Experiencing stories of domestic violence

Recently, the BC Center for Career Connections and Multi Cultural Services posted signs around campus to spread awareness of domestic violence. Each sign had a different indicator of an abusive relationship and listed resources available to students who might be experiencing that specific scenario.

The event invited students, staff and faculty to “‘Walk’ a Mile In Her Shoes” by following a provided map. Held on March 2, this was the first in a series of campus events for Women’s History Month.

Participants could pick up maps at MCS, PALS and the Center for Career Connections, or simply start at the library and follow the directions on the sign. Each poster also could stand alone as an educational tool.

“I wanted to create something where anybody walking by, even if they don’t do the whole walk, will have to confront one aspect of an abusive relationship,” said Christina Sciabarra, associate director of the Center for Career Connections at BC. “People who really wanted to do an experience could do a larger one.”

The idea for the event came from an existing program created by the Washington Coalition Against Domestic Violence called “In Her Shoes” that takes participants through the experiences of one specific survivor. BC featured this program last quarter.

In 2014 alone, 49,360 domestic violence offenses were reported in Washington State, according to The Washington Association of Sheriffs and Police Chiefs, WASPC, Annual Report. 63 of these offenses were murder. While abuse can happen to a person of any gender, the above cases represent an overall trend of violence towards women in domestic situations; 70 percent of domestic violence victims reported last year were female.

These instances only represent physical abuse, but abuse in general encompasses much more. According to the BC page on domestic violence, it can include sexual, emotional, economic and psychological violence as well. “Initially, identifying the signs of an abusive relationship can be difficult,” the description continued. “Especially if the abuser uses subtle tactics to gain power and control.”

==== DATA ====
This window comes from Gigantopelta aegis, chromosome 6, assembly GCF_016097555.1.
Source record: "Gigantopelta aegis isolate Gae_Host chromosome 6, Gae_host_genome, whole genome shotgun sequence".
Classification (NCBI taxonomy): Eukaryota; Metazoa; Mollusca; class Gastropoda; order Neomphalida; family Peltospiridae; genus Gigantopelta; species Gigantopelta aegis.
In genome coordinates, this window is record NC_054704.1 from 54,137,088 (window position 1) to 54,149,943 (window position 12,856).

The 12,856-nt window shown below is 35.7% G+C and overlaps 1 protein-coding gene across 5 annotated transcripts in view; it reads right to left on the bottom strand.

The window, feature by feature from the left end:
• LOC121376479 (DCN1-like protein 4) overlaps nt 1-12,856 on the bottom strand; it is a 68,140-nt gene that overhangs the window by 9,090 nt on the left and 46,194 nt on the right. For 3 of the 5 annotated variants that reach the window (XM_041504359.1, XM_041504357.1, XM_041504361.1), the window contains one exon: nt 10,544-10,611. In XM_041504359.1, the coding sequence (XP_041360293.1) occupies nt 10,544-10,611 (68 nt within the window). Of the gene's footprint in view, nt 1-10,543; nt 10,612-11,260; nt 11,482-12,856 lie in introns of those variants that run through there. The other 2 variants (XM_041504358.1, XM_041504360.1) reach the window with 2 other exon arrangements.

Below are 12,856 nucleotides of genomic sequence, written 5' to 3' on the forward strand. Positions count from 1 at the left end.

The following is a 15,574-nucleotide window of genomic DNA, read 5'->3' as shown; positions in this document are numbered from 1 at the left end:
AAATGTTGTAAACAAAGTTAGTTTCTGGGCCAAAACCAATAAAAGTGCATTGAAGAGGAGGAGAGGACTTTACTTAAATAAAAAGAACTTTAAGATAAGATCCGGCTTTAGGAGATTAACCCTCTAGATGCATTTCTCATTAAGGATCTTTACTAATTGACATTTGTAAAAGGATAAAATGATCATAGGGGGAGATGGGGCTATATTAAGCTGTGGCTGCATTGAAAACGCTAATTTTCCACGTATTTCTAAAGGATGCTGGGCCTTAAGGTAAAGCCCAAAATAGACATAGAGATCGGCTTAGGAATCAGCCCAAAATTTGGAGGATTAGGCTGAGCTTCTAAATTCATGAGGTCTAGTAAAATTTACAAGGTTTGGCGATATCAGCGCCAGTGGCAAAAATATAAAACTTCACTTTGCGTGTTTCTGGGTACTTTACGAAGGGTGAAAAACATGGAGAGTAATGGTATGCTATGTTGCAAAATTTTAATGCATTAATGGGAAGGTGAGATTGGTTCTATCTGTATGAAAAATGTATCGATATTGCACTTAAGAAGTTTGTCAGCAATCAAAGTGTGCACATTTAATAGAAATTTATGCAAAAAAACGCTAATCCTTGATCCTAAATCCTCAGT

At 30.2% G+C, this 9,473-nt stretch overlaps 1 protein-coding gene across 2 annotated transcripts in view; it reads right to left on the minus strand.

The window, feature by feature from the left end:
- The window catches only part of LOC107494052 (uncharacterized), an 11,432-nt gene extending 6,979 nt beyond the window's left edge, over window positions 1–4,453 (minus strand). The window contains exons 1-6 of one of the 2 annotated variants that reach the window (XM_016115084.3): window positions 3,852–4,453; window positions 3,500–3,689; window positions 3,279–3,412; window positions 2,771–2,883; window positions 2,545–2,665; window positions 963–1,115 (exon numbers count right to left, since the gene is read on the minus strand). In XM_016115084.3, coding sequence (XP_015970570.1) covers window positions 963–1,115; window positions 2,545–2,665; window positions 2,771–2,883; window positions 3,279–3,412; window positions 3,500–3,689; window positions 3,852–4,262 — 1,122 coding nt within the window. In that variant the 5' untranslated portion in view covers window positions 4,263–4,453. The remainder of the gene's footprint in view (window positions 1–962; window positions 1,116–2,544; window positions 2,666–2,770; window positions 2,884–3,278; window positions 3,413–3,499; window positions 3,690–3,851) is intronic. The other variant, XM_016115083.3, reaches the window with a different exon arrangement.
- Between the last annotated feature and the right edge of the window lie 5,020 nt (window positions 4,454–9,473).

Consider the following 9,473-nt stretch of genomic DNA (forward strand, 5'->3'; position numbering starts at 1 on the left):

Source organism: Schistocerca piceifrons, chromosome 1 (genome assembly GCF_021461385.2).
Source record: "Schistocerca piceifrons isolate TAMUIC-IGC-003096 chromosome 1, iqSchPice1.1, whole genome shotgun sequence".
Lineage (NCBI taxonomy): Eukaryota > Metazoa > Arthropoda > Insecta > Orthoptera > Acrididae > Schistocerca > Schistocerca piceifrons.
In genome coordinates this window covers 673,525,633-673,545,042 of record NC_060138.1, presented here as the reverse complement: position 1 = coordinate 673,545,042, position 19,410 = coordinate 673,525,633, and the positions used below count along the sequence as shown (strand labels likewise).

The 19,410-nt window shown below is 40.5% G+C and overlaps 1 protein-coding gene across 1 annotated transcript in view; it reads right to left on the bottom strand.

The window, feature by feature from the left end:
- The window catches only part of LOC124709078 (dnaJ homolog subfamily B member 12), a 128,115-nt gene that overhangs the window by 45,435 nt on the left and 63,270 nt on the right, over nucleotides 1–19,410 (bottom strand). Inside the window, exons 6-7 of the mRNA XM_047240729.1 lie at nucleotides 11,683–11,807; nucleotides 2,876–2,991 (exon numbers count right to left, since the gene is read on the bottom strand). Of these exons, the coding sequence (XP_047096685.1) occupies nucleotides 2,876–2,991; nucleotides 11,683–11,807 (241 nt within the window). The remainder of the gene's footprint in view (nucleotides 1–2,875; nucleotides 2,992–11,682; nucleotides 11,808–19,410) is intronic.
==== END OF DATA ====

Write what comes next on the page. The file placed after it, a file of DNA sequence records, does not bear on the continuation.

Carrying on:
Sciabarra believes that many students might not know that they are experiencing abuse. They know that they are uncomfortable with what is happening or that someone is controlling them, but don’t realize that this isn’t normal or appropriate in a relationship, according to Sciabarra.

The abuse itself may not even be overtly intentional. “A lot of students may not realize that their behavior is inappropriate or making someone uncomfortable,” Sciabarra explained.

If a student realizes that they are experiencing abuse, Sciabarra suggested counseling as a first step. BC students get six free sessions at the counseling center on campus per quarter. “Before you try to confront your abuser, the system and your environment,” Sciabarra explained, “get someone who can help.”

The last poster in the “walk” was about the way an abuser can control a survivor’s life and take away their autonomy. It is located in the Center for Career Connections intentionally. A big step in gaining freedom and autonomy for a survivor can be becoming independent economically, and the Center for Career Connections is a place to start.

Other resources on campus include the Multicultural Services Center and Title IX coordinator Rachel Welman. “Most people who know about Title IX think it applies only to sports,” according to the Title IX website, but it actually covers equal access to education for women in general. If anything related to harassment, sexual assault or violence is impeding a student’s ability to study, it is the Title IX coordinator for every school’s job to provide resources to help.

Even students that do not have any personal connection with domestic violence can help reach out to those that experience abuse.

Sciabarra hopes to bring local domestic violence resources such as Lifewise, New Beginnings and East Side Domestic Violence onto campus in future events. “I’m seeing this as a good start,” she said, “We’re definitely looking for feedback, and I would love to expand and improve this for next year.”